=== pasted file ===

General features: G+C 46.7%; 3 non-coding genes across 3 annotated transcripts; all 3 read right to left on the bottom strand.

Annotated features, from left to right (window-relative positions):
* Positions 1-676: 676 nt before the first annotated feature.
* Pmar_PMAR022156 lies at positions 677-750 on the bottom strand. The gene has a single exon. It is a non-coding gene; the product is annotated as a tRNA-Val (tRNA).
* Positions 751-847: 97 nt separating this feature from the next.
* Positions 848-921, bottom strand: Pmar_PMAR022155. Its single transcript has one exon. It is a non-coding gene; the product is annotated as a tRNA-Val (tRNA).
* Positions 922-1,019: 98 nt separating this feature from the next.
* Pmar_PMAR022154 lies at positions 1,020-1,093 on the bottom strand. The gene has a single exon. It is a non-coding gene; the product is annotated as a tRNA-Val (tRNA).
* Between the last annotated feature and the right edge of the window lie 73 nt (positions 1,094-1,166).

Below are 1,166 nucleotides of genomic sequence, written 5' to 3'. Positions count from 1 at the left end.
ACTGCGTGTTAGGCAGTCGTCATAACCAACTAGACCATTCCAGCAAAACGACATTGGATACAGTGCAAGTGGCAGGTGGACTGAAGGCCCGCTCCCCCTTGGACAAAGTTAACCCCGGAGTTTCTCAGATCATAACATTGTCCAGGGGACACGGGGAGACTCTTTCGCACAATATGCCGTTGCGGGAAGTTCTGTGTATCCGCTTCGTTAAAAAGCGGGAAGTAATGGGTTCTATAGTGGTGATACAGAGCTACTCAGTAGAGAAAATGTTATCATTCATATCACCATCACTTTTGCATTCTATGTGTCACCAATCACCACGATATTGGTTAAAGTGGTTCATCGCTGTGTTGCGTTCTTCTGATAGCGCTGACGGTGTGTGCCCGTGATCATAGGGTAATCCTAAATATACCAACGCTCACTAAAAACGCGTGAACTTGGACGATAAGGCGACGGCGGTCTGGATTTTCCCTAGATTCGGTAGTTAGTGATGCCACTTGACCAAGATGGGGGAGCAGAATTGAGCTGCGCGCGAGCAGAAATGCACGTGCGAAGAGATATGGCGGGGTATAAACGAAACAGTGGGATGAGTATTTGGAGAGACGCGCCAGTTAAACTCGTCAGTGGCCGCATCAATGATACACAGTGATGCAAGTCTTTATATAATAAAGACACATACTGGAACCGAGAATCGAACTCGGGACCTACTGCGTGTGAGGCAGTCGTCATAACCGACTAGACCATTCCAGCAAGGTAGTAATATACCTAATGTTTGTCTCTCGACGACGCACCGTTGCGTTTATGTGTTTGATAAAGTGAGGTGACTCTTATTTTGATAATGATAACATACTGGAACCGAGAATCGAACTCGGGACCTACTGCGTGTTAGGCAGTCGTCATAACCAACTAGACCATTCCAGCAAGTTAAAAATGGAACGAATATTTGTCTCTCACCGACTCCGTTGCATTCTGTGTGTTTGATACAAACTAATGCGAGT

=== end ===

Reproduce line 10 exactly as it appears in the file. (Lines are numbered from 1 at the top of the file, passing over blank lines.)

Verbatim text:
Below are 1,166 nucleotides of genomic sequence, written 5' to 3'. Positions count from 1 at the left end.